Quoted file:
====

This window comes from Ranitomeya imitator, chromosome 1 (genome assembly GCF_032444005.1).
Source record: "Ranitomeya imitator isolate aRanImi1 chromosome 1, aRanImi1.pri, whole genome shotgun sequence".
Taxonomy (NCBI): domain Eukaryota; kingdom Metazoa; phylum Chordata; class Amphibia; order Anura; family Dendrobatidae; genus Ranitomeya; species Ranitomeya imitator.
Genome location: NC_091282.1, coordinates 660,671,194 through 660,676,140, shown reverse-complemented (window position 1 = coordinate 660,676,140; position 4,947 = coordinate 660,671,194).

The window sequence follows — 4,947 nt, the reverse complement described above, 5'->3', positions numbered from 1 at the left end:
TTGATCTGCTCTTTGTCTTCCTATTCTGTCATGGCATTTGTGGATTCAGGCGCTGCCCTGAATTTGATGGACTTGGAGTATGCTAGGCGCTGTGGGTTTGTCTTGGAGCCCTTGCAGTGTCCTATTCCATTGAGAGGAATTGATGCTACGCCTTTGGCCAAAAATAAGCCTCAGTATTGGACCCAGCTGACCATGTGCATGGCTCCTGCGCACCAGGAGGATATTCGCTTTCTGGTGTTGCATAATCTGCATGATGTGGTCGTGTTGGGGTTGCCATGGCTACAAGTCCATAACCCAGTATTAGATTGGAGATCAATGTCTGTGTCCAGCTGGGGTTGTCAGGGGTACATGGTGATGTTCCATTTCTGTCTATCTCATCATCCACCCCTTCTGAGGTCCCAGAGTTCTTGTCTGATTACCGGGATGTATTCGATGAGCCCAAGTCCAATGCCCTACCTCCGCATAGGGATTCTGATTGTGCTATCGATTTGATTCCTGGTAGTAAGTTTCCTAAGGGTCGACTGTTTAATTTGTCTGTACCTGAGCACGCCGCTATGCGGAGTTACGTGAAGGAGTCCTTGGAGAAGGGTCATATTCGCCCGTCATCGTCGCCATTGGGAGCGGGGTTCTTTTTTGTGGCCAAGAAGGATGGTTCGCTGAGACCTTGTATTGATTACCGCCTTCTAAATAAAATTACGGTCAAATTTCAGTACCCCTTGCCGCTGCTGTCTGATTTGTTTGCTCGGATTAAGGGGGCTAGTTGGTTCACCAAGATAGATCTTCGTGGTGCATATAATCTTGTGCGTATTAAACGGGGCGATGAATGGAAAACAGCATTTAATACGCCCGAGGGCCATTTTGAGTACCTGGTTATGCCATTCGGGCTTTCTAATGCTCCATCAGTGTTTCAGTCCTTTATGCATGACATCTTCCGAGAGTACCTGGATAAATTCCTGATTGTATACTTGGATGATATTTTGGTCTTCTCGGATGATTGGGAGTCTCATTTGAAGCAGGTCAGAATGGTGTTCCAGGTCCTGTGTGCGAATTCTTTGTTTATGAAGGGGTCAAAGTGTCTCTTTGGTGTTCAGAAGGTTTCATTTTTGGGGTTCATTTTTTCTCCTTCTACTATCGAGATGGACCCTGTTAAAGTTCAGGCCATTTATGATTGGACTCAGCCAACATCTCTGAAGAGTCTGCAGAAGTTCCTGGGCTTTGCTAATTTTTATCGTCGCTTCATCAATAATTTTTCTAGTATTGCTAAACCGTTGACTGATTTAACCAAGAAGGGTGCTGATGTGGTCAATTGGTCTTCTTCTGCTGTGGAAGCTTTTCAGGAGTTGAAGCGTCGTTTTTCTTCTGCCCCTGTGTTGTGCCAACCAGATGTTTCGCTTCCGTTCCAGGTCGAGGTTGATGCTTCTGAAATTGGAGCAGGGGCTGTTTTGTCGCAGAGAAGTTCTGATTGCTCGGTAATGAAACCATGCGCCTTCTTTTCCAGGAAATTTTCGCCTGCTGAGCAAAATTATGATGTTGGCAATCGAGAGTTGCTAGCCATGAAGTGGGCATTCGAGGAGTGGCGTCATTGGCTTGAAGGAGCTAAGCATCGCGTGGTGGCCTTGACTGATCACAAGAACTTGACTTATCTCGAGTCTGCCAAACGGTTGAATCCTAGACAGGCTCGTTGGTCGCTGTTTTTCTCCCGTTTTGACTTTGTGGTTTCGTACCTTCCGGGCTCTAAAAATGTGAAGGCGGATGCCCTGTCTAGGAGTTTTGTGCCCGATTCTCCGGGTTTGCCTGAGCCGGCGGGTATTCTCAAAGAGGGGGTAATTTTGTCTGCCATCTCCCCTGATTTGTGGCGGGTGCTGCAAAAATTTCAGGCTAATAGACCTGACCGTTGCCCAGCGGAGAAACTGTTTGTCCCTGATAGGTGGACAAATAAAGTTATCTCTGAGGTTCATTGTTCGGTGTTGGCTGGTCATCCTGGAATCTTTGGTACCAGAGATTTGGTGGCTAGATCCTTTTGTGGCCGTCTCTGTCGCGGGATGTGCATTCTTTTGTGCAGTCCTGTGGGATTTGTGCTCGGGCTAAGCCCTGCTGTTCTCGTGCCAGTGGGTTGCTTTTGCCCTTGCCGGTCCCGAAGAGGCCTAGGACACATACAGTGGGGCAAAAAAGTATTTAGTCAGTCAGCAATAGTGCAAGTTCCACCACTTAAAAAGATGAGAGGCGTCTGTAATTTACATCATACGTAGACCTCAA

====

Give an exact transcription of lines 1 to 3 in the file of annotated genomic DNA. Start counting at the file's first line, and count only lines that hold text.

This window comes from Ranitomeya imitator, chromosome 1 (genome assembly GCF_032444005.1).
Source record: "Ranitomeya imitator isolate aRanImi1 chromosome 1, aRanImi1.pri, whole genome shotgun sequence".
Taxonomy (NCBI): domain Eukaryota; kingdom Metazoa; phylum Chordata; class Amphibia; order Anura; family Dendrobatidae; genus Ranitomeya; species Ranitomeya imitator.